wed 19/06/2024

GogolFest:Dream review - the best music festival of the summer? | reviews, news & interviews

GogolFest:Dream review - the best music festival of the summer?

GogolFest:Dream review - the best music festival of the summer?

A socially-distanced festival of new music and head-banging Nova Opera in Kherson

TakeOff: Headbanging operaGalkin

GogolFest:Dream in Kherson, somewhere near the Crimea in Ukraine was the music festival of the summer.

Admittedly, in my case and for many, having missed out on WOMAD, Glastonbury, Fez, and others it was the only festival of the summer, and the bar didn’t have to that high to satisfy a festival junkie in need of a fix. It was, in any case, a fascinating event, featuring not merely some of the best bands of Eastern Europe, but theatre, lots of opera, and assorted talks and seminars.

How to do a festival that maximises social distancing was the challenge in a country where Covid numbers are increasing rapidly. The opening, featuring the wholly original band Dakha Brakha who mix Ukrainian and other global music, and have found a level of fame worldwide was supposed to be viewed mainly from boats. But freakishly, after weeks of consistent and placid warm weather, the opening night had downpours and even a tornado warning, and the specially constructed waterside stage was too damaged. But even a tape of the band booming over the water with people dancing on boats was impressive. And as Malcolm McLaren used to say “Better to be a glorious failure than a benign success”. After an inauspicious start the festival sailed forth, with no other obvious SNAFUs.

Other social distancing measures included presenting a version of Romeo and Juliet in a nearby forest, seeing “freak cabaret” band Dakh Daughters and Dhakha Brakha from hotel balconies on the closing night, and being checked for temperature and masks at the festival club, the Urban Cad (“Cad” meaning garden, as opposed to bounder) where you could catch new, experimental music, notably the East-West grooves of Ragapop, featuring Ruslana Khazipova from Dakh Daughters.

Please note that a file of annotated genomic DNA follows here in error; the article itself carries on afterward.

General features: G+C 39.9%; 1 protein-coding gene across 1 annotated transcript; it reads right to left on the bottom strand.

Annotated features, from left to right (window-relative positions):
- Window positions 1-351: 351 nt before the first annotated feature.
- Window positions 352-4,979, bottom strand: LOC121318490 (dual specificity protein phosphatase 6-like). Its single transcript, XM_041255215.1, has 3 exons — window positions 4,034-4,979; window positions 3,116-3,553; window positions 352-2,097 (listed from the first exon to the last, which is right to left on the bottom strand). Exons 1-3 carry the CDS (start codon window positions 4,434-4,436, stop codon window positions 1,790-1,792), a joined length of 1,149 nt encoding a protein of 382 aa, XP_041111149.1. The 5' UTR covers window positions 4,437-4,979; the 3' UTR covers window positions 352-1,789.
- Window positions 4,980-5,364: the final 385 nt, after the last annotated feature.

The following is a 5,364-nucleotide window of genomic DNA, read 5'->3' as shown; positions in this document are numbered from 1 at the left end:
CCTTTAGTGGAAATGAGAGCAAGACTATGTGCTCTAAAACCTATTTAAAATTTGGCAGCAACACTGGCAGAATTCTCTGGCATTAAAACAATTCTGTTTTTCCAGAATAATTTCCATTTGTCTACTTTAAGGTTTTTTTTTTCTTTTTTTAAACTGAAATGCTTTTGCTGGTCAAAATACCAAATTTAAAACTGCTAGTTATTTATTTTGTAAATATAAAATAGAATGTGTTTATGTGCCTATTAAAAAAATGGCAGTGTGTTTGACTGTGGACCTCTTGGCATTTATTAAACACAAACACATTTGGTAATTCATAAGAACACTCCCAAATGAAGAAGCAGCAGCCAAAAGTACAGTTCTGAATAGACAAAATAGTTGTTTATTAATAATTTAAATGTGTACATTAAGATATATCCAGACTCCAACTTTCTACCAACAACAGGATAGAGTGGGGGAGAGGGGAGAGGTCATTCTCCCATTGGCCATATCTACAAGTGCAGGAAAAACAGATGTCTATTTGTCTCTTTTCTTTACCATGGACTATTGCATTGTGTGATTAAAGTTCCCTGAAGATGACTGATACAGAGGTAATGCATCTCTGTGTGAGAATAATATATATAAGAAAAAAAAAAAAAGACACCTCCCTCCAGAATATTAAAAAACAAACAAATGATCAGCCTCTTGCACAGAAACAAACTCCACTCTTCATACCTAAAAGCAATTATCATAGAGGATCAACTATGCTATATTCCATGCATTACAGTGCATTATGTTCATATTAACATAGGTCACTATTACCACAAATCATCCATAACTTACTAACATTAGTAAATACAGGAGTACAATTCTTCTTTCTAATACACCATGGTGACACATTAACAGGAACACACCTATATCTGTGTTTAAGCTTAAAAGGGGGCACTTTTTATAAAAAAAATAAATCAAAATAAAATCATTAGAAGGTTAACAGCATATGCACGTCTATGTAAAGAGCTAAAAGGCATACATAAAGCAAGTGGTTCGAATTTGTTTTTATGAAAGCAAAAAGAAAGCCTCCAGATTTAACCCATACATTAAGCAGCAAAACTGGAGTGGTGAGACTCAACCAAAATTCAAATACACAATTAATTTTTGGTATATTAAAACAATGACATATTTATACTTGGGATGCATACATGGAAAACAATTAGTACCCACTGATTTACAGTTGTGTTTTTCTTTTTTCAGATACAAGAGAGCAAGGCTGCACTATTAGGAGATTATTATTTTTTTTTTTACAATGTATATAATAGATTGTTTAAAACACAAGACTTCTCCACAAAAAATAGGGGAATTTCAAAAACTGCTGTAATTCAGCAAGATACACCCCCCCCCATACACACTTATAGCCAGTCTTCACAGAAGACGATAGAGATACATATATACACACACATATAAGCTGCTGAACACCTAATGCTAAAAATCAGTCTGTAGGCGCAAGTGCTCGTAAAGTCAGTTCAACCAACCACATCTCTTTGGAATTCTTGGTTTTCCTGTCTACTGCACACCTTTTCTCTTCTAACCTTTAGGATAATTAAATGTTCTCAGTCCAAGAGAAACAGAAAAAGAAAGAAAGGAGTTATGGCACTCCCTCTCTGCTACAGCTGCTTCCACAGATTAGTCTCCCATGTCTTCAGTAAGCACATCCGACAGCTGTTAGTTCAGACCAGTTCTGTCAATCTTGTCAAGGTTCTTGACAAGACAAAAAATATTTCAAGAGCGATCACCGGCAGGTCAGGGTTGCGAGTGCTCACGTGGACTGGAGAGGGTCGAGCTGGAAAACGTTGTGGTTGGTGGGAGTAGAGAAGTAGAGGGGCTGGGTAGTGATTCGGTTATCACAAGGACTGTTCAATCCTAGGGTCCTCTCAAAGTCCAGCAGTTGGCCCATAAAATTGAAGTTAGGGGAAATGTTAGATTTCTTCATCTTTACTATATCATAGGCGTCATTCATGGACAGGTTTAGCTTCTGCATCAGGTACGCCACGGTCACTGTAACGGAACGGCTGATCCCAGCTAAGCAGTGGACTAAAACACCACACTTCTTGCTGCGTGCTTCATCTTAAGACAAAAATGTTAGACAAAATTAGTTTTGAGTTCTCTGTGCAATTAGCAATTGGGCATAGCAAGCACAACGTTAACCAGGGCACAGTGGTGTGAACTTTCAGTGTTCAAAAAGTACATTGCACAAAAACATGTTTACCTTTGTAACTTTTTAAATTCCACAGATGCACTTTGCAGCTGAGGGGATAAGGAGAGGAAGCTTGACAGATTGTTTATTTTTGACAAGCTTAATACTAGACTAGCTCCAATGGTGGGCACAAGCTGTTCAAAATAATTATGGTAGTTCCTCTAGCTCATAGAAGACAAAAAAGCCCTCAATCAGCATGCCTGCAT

This was the first GogolFest in Kherson, a charming city in the south of Ukraine, with, like so many ex-Soviet places, an atmospheric Opera House. The original GogolFest has been operating for years in Kiev, under the direction of Vlad Troitsky, who art-directed Dhakha Brakha, Dakh Daughters and three of the new operas at GogolFest:Dream. Troitsky is a visionary and catalyst, some mixture of Diaghilev, Malcolm McLaren and Warhol for Ukraine. He has a great will-power and imagination, two essential ingredients for creating magic. After the collapse of the Soviet Empire, Troitsky made some money and, wanting to be an adventurous theatre director, realised there wasn’t a suitable academy in Kiev, so started one and enrolled himself. He is the kind of character who swims every morning in the local river, even when it's iced over.

Trotsky makes the case that Ukraine is a space in between a Europe that is going backwards, that has lost the romance of the European idea, and Russia, a basket case in many ways with Putin. His belief that the new innovations in culture and politics can come from Ukraine are not just talk, but were embodied here, notably in a quartet of operatic performances. One, worked on in lockdown by Dakh Daughters called Make-Up, was a sort of post-feminist cabaret opera, another was a more aggressive piece called IYOV. The opera is based on the biblical story of Job (Iyov in Hebrew). IYOV is a part of a big project, putting new modern settings to ancient holy texts. It was produced and directed by Vlad Troitsky together with two young composers Roman Grygoriv and Illia Razumeiky, and based on Latin texts from the Old Testament. The opera was composed for prepared piano, cello, drums, and voices.

The same composers were responsible for one of the absolute highlights of the Festival, Take-Off, which you could describe as a heavy metal opera. It was performed outside the opera house, using drums, guitars turned up to 11, and like other pieces, some astonishing graphic back projections, which raised the question - if Wagner was alive today, would he have used such elements? Very likely. The spectacle was huge fun, complete with flamethrowers and dancing girls, and numerous members of the audience actually head-banging, an unusual sight for an opera..Troitsky, feeling that the word opera is off-putting and claiming to dislike opera anyway calls this genre Nova Opera.

The most compelling Nova Opera of the weekend was Stus, at the opposite emotional spectrum to Take-Off, with words by tragic dissident Vasyl Stus, and was a subtle, moving chamber opera, performed to an audience sitting apart on café tables in the opera house. Reminiscent in parts of Steve Reich or Piazzolla but with gloriously adventurous use of dynamics and atmospheric near Eastern melodies. it showcased the revelation of Sofia Baskakova’s wonderfully expressive voice.Troitsky’s almost messianic vision, that Ukraine can be a source of inspiring new culture, was believable, at least for a few days.

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